Managing the customer experience means something quite different today, in the age of Dodd-Frank, than it did even a few years ago. For some lenders, the customer experience was a by-product of their normal banking business. It never appeared on a balance sheet or a profit and loss statement and so it wasn’t something many financial institutions tried very hard to manage. The results, in hindsight, were predictable.
Mortgage lenders today are among the professionals who consistently score at the very bottom of the customer satisfaction scale, at least as measured by J.D. Power & Associates. Of course, that’s going to change.
Richard Cordray, director of the Consumer Financial Protection Bureau (CFPB), has, on numerous occasions, pointed out that his agency will be concerned with more than just the safety and soundness of the institutions it oversees. Now, mortgage lenders will be held accountable for the experiences consumers walk away with after interacting with them, regardless of whether they received their loans or not.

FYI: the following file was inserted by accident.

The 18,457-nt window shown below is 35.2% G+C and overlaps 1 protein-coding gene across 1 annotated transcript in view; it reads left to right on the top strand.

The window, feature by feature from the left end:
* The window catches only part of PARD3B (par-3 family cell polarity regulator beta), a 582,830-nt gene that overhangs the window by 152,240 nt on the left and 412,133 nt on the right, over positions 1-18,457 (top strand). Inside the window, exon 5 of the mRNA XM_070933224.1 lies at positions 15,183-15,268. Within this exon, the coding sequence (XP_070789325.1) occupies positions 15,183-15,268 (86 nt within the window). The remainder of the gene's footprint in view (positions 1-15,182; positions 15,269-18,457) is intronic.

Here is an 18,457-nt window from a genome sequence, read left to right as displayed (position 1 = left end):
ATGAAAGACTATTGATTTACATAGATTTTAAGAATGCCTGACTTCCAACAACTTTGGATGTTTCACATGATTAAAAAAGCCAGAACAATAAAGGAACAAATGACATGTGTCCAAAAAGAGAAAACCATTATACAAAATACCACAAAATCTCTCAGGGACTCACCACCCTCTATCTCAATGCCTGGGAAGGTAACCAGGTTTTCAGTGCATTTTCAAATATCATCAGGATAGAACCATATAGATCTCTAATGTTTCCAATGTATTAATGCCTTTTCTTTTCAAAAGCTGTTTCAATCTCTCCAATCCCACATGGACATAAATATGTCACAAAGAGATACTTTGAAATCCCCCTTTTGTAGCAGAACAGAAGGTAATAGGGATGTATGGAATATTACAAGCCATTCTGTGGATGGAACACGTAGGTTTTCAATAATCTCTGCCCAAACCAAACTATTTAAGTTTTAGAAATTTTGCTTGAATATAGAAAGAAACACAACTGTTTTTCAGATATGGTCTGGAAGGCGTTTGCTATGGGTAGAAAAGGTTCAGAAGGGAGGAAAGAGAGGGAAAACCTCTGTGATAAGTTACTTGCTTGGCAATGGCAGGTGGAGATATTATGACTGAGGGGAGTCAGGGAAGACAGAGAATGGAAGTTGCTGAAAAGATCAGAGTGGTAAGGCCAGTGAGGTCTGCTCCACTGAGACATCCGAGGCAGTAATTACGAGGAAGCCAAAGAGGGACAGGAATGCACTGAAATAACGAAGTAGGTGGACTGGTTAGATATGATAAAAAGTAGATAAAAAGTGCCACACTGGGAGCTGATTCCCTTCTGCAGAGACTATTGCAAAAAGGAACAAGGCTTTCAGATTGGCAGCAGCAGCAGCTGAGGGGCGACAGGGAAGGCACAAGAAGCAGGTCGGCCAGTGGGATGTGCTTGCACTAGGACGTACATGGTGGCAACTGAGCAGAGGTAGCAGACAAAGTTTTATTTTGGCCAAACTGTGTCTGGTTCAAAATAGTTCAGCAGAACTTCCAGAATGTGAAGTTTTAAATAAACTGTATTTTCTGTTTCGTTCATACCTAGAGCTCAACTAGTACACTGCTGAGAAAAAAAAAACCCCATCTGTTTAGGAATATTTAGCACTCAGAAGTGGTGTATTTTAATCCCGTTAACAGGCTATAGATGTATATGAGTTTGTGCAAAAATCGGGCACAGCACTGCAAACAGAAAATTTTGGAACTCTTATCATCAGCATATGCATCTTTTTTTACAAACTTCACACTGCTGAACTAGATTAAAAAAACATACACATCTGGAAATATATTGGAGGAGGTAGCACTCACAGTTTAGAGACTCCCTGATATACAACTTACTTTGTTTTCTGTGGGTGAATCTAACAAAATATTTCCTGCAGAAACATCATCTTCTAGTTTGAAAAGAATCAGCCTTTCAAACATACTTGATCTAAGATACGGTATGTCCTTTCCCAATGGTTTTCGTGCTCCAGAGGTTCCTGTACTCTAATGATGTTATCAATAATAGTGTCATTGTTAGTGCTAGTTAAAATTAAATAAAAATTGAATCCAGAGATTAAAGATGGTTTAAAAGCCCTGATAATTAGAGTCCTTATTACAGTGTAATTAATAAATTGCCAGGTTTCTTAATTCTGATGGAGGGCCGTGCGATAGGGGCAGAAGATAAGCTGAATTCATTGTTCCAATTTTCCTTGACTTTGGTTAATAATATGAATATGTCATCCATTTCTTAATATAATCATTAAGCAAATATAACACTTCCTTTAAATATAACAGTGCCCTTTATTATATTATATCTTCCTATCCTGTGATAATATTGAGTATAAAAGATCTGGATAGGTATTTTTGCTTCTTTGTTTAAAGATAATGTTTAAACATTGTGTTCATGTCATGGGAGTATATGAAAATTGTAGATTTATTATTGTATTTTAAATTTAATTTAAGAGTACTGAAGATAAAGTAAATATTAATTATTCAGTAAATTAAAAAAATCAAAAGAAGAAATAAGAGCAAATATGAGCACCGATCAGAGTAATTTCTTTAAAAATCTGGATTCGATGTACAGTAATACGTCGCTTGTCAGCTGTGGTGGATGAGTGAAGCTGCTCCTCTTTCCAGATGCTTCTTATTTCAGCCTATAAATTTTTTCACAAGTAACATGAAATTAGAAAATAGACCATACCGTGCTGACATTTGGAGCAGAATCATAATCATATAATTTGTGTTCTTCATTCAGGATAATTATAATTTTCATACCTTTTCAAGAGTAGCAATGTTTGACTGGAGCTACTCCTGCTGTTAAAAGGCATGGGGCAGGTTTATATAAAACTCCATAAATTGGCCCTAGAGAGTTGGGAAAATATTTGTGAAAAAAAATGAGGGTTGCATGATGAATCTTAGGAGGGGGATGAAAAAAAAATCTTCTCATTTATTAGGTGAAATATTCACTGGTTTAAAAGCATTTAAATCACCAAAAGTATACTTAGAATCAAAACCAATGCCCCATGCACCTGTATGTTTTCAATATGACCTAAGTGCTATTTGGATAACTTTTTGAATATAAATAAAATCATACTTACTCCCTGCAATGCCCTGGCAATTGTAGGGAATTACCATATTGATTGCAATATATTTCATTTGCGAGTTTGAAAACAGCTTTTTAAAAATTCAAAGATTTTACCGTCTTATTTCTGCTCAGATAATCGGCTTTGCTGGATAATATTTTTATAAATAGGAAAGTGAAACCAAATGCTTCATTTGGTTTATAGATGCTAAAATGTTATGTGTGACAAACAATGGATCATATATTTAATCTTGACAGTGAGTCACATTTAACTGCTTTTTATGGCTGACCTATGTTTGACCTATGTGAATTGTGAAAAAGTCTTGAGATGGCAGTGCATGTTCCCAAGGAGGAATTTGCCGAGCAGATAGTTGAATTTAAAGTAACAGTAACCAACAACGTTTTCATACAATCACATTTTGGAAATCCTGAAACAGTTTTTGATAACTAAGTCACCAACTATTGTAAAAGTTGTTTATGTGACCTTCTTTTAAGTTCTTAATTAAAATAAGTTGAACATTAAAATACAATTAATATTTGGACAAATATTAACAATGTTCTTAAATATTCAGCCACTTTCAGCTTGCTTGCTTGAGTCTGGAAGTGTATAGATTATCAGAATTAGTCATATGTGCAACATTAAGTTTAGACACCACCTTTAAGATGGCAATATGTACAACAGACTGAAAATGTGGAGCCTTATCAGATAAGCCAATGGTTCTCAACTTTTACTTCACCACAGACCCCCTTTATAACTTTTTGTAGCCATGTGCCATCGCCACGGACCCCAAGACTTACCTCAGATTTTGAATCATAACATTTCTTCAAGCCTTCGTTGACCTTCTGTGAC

In a post Dodd-Frank world, the customer experience has become a compliance issue, and that’s exactly how most mortgage lenders will treat it. In the process, they’ll miss an incredible opportunity. By doing only what they must to remain in compliance, the standard modus operandi of the compliant financial institution, lenders will lose out on the opportunity to turn the customer experience into a powerful new marketing advantage.
Chasing the new referral